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Playing with Something That Runs: Technology, Improvisation, and Composition in DJ and Laptop Performance

Mark J. Butler (Associate Professor of Music Theory and Cognition, Associate Professor of Music Theory and Cognition, Northwestern University)

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Oxford University Press Inc
15 August 2014
Contemporary dance; Electronic music
Popular styles of electronic dance music are pervasively mediated by technology, not only within production but also in performance. The most familiar performance format in this style, the DJ set, is created with turntables, headphones, twelve-inch vinyl records, and a mixing board. Going beyond simply playing other people's records, DJs select, combine, and manipulate different parts of records to form new compositions that differ substantially from their source materials. In recent years, the laptop set has become equally common; in this type of performance, musicians use computers and specialized software to transform and reconfigure their own precomposed sounds.

Both types of performance are largely improvised, evolving in response to the demands of a particular situation through interaction with a dancing audience. Within performance, musicians make numerous spontaneous decisions about variables such as which sounds they will play, when they will play them, and how they will be combined with other sounds. Yet the elements that constitute these improvisations are also fixed in certain fundamental ways: performances are fashioned from patterns or tracks recorded beforehand, and in the case of DJ sets, these elements are also physical objects (vinyl records).

In Playing with Something that Runs, author Mark J. Butler explores these improvised performances, revealing the ways in which musicians utilize seemingly invariable prerecorded elements to create dynamic, real-time improvisations. Based on extensive interviews with musicians in their studios, as well as in-depth studies of particular mediums of performance, including both DJ and laptop sets, Butler explores the ways in which technologies, both material and musical, are used in performance and improvisation in order to make these transformations possible. An illuminating look at the world of popular electronic-music performance, Playing with Something that Runs is an indispensable resource for electronic dance musicians and fans as well as scholars and students of popular music.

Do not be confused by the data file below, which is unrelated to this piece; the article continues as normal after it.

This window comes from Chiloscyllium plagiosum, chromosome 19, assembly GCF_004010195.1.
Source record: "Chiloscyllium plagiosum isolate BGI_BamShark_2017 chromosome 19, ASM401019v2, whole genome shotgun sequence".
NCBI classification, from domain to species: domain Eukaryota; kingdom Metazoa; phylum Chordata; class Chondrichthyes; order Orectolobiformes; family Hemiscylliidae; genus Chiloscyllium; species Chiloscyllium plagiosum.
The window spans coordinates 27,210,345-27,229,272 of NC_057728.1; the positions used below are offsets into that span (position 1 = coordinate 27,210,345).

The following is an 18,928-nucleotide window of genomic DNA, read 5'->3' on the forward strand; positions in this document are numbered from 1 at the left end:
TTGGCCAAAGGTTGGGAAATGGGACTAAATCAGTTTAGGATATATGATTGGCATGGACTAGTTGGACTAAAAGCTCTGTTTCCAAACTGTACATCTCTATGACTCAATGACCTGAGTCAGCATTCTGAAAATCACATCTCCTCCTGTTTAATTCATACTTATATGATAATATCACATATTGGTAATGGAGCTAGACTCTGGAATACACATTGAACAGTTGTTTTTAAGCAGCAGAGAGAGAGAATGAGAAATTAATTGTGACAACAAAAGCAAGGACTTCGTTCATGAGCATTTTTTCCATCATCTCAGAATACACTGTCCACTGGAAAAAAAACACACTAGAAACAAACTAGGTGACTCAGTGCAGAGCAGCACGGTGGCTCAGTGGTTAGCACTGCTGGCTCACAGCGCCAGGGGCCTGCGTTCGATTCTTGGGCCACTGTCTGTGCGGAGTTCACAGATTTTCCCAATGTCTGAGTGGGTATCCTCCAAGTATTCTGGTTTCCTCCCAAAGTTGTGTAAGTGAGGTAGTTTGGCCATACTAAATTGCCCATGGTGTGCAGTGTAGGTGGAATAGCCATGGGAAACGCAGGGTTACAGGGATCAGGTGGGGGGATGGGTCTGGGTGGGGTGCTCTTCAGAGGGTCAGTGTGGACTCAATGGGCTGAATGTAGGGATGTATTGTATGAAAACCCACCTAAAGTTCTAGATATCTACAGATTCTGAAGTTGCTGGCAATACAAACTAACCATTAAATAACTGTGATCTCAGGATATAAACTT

Readership: Scholars and students of popular music interested in contemporary electronic music, fans of electronic dance music (EDM), and EDM DJs and musicians.
By:   Mark J. Butler (Associate Professor of Music Theory and Cognition Associate Professor of Music Theory and Cognition Northwestern University)
Imprint:   Oxford University Press Inc
Country of Publication:   United States
Dimensions:   Height: 244mm,  Width: 159mm,  Spine: 20mm
Weight:   528g
ISBN:   9780195393613
ISBN 10:   0195393619
Pages:   280
Publication Date:   15 August 2014
Audience:   General/trade ,  ELT Advanced
Format:   Hardback
Publisher's Status:   Active

Mark J. Butler is Associate Professor of Music Theory and Cognition at Northwestern University and is the author of Unlocking the Groove: Rhythm, Meter, and Musical Design in Electronic Dance Music (Indiana University, 2006).

Reviews for Playing with Something That Runs: Technology, Improvisation, and Composition in DJ and Laptop Performance

Playing with Something That Runs is an immaculate piece of popular musicology, with the potential to become one the cornerstone texts in our discipline. Its interdisciplinary approach provides an incredibly compelling insight into the performance and consumption of live EDM, and the companion website offers a great tool in bringing the discussions of recordings and performances to life through carefully curated audio and video examples. -- Toby Young , Dancecult.net This comprehensive, authoritative, and thoroughly up-to-date volume is without equal. I wish I had such a resource when I was learning Gothic (and teaching it). -- Wayne Harbert, Cornell University Not since the grammar of von der Gabelentz and Loebe of the first half of the 19th century has there beenAsuch a comprehensive account of the Gothic language. Of particular value are the emphasis on word-formation and syntax, and the generous bibliography. -- Patrick Stiles, University College London These reflections do not fail to pose many difficulties to the musical theory: where does the identity of the work lie? Is there a hierarchy between different versions of the same composition ? Why are some compositions not intended to be listened to publicly but only to provide the raw material of improvisation?...What is the relationship between human and technology? In asking these questions, Mark Butler invites us to go beyond many of the common places of musicology that have been settled since the nineteenth century as the objections between product and process, work and performance, composition and improvisation - and many othersaIt shows us that popular electronic music is the current place for an intense widening of the spectrum of possible on the future of musical creation, both in the field of avant-garde and mainstream music. -- Emmanuel Parent, L'Universite Rennes 2, Volume! Winner of the 2015 PMIG Outstanding Publication Award from the Society of Music Theory


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